The Meaning of Food in Native American Cultures

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Taking a deeper look at the meaning behind food through the eyes of traditional societies reveals nothing more than absolute complexity. Sam Gill, in Native American Religions, indisputably shows the complexity through detailed performances and explanations of sacred ceremonies held among numerous traditional societies. Ultimately, Gill explains that these societies handle their food (that gives them life), the source in which the good is obtained, and the way they go about getting their food are done in extreme symbolic manners that reflect their cosmology, religious beliefs, actions, and respect for ancestors/spirits that live among them. All of which are complexly intertwined. These aspects are demonstrated through the hunting traditions of the Alaskan Eskimo and the agricultural traditions of the Creek.

Hunting, which was the primal source of food, goes far beyond satisfying the physical body. Therefore societies, such as the Eskimo, handle every aspect of their food in a `special' and symbolic way. This is what Gill was explaining and the ceremonies, as well as, the way of life in regards to the food are evidence of this.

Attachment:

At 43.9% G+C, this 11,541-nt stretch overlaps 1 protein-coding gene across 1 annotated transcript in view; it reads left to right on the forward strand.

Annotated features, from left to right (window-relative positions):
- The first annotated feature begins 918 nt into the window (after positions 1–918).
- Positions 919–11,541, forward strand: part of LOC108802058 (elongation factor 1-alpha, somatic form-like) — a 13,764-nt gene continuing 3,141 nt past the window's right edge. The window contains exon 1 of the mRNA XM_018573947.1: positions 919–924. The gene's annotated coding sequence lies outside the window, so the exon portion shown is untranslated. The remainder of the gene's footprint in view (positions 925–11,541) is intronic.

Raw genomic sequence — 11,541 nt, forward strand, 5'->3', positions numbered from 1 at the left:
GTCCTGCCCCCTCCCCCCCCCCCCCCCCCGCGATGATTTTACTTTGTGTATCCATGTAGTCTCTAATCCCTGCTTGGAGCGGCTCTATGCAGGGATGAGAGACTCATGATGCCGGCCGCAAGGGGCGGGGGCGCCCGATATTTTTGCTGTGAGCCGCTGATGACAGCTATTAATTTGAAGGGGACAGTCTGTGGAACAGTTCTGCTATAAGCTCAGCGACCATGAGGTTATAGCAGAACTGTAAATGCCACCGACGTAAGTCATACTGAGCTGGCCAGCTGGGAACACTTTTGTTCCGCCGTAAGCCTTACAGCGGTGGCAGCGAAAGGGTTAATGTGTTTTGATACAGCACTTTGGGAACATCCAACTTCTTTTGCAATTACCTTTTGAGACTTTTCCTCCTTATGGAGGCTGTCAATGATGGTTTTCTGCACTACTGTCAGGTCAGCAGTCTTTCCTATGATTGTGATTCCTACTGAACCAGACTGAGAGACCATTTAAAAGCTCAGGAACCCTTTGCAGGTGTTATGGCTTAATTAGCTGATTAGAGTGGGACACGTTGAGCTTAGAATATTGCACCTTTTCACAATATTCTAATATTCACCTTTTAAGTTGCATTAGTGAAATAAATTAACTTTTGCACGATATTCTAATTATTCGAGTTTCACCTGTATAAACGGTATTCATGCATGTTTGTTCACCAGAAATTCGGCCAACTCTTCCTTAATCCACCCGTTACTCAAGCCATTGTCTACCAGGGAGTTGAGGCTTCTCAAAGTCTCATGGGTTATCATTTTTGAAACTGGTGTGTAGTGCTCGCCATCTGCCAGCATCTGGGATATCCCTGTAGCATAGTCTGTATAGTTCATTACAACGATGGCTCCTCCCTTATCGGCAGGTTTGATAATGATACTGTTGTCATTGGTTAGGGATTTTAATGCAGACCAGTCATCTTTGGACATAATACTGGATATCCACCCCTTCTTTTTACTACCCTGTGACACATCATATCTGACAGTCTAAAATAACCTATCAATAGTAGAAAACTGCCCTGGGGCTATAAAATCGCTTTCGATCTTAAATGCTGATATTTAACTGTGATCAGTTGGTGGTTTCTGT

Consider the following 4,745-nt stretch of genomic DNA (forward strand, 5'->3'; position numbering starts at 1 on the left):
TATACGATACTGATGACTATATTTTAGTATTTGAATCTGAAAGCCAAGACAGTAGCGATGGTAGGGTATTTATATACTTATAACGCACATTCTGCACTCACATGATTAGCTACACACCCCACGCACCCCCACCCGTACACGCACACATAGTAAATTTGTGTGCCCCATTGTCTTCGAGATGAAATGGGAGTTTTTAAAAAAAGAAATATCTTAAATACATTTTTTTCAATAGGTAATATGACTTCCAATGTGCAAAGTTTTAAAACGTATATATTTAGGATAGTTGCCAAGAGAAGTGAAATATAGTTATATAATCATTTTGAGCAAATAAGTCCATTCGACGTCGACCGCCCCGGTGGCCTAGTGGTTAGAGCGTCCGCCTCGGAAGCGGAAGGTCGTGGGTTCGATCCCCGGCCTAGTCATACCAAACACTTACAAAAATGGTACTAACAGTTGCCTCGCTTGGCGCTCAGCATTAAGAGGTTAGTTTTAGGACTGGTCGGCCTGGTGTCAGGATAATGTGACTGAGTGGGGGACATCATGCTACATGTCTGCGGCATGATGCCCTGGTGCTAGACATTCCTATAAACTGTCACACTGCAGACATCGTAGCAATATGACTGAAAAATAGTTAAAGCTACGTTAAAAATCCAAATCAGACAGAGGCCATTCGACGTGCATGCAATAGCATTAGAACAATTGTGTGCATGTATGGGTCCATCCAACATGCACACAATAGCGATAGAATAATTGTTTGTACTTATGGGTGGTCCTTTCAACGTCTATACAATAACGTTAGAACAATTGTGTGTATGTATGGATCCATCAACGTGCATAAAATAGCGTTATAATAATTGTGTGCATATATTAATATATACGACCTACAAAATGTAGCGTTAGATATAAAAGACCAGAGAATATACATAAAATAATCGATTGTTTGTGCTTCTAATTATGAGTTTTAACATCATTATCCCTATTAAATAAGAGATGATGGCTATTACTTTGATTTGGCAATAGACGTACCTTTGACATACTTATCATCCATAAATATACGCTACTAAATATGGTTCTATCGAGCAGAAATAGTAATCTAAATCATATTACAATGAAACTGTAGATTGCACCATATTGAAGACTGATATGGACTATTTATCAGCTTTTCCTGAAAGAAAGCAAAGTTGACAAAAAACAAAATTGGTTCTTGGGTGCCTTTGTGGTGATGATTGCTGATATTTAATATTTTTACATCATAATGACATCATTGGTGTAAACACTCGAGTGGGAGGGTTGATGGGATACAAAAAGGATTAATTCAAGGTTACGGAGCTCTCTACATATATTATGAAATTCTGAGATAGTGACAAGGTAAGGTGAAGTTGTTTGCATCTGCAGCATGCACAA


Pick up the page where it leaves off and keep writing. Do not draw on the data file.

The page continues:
The Eskimo hold an annual Bladder Ceremony which demonstrates all of these things previously mentioned. To explain the complete meaning and symbolism behind this Bladder Ceremony in its entirety, is very difficult because every act that goes into this ceremony is meaningful and of concepts not easily understood. In the Eskimo society, the Kwakiutl men go hunting. To go and kill an animal is to kill the fleshed body of an ancestor's soul that is temporarily occupying it. So it is clear that this source of food (hunting of animals) connect the people to the ancestors or spirits of their pray. Therefore, extra care needs to exist in the approach and killing of the animal because each animal has the soul of an ancestor. The ideology of animals having souls runs much deeper. In fact, these souls are powerful forces in the Eskimo's lives and they determine the future's prosperous gain of game or the lack there of. For that reason, the hunters of Eskimo treat the physical body of these animals with the up most respect in order to keep harmony. The bladder of each hunted animal is hung in the Men's house because it is believed that the souls of these powerful forces are held within them (Gill, Native American Religion, p.122). During the ceremony, the men must become purified.

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